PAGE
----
This Monkey’s Gone to Heaven

It’s taken me a couple of days to get my thoughts in order to write this review, because honestly, seeing the Pixies live at Rock on the Lawns was completely surreal for me. By the time I discovered and fell in love with the Pixies in the early 90s, they had pretty much broken up, so I really never expected to get to see them live – this made Saturday night’s gig even more special. Continue reading

Book Club: Forget-me-not Blues – Marita van der Vyver

I’ll start by admitting that I’m a bit late to the party on this one. More than three years late in fact, considering that Forget-me-not Blues by Marita van der Vyver was published in late 2012. It’s a strange thing…for someone who supports local music with an almost zealous fervour, I have read very little local fiction. A shameful oversight which I plan to remedy going forward, particularly since I loved every delicious moment of reading this book. Continue reading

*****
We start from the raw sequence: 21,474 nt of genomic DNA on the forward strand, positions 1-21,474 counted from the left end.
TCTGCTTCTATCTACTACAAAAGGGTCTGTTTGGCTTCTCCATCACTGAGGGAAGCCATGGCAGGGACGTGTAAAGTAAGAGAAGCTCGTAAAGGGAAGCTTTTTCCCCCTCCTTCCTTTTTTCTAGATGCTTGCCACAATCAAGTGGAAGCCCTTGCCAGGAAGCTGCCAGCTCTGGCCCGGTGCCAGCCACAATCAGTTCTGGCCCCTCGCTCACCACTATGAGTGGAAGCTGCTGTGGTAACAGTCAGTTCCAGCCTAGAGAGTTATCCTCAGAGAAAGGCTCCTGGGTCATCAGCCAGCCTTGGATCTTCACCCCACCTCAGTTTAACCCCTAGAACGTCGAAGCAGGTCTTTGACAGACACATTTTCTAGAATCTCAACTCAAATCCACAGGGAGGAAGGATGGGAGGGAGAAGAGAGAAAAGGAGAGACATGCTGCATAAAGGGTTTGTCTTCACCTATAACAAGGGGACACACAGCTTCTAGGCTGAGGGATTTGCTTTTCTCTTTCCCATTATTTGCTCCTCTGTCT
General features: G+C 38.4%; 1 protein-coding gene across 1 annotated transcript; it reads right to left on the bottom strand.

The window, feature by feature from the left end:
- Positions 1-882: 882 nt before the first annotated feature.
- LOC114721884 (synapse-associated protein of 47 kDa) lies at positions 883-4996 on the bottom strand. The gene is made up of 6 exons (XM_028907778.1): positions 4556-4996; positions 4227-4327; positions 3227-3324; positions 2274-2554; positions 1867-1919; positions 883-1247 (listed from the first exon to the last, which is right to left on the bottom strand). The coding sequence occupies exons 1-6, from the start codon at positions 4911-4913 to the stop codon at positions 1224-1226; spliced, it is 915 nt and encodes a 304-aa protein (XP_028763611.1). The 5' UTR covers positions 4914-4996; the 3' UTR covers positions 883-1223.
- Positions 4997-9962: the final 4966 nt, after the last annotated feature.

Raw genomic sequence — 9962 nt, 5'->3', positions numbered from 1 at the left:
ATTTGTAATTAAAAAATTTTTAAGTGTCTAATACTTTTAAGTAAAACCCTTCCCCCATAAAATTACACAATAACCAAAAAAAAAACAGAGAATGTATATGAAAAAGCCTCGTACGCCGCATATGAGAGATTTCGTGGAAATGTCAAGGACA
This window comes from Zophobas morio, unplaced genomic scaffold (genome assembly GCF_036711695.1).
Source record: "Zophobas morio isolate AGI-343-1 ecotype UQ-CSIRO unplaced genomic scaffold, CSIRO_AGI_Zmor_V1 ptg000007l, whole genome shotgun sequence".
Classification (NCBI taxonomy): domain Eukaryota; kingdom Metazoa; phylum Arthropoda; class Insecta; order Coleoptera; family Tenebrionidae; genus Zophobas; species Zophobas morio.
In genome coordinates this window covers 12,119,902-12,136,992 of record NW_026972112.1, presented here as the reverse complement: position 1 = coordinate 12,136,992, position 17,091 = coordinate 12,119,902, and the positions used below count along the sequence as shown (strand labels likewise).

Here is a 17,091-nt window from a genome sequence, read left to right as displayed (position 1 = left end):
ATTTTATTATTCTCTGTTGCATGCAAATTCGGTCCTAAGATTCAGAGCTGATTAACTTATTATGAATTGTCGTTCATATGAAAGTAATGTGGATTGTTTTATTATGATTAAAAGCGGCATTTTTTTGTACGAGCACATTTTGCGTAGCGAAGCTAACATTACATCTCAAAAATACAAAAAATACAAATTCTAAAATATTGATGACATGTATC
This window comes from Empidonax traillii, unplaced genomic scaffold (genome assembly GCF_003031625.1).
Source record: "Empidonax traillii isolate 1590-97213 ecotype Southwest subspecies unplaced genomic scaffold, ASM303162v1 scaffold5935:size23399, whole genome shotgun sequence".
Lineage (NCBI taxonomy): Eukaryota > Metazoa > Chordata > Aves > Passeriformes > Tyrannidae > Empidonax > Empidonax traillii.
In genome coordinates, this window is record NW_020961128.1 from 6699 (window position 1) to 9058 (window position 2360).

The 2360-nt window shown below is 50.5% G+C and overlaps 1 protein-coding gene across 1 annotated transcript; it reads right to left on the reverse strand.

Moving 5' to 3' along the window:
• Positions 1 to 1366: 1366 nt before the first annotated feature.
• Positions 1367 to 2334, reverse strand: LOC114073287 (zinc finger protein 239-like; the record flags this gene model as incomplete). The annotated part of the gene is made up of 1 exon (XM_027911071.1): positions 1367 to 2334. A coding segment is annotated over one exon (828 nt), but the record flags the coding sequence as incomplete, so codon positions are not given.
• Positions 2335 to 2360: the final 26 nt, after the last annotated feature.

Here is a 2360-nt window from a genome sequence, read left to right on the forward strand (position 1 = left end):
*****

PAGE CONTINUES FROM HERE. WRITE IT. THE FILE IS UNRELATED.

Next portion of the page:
EL VY – Return to the Moon


I think at this point my love for The National and frontman Matt Berninger is fairly well established. So I was, of course, quite pleased when he formed side project, EL VY (pronounced, according to them, like it rhymes with hell pie) with Brent Knopf of indie rock band, Menomena in 2014. Brent also happens to be the producer of South African band Dear Reader’s album Replace Why With Funny, so there’s a bit of a local connection too. Return to the Moon, the band’s debut album, was released in November 2015 and was undoubtedly my favourite album of the year.